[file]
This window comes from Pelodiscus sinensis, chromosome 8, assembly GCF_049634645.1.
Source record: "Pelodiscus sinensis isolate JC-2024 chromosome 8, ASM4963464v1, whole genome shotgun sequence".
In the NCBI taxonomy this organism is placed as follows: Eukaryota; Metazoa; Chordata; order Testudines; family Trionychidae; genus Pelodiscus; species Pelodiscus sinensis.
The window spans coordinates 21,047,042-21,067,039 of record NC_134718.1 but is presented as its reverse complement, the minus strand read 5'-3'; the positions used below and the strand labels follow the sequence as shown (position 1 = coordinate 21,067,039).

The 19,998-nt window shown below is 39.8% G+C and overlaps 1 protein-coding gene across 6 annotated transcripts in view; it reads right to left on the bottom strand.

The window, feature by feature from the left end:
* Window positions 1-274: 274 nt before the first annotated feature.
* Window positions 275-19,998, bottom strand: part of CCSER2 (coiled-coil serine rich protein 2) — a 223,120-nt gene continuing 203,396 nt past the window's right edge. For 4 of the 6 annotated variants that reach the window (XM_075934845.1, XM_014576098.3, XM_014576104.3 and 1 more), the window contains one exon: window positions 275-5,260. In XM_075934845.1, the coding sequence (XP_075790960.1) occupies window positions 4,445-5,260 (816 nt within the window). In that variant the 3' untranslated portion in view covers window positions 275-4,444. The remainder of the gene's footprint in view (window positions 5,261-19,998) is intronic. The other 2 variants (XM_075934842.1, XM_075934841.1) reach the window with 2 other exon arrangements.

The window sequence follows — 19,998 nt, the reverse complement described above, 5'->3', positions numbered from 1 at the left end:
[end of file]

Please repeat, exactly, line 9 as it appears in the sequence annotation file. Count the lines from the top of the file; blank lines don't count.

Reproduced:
The window sequence follows — 19,998 nt, the reverse complement described above, 5'->3', positions numbered from 1 at the left end: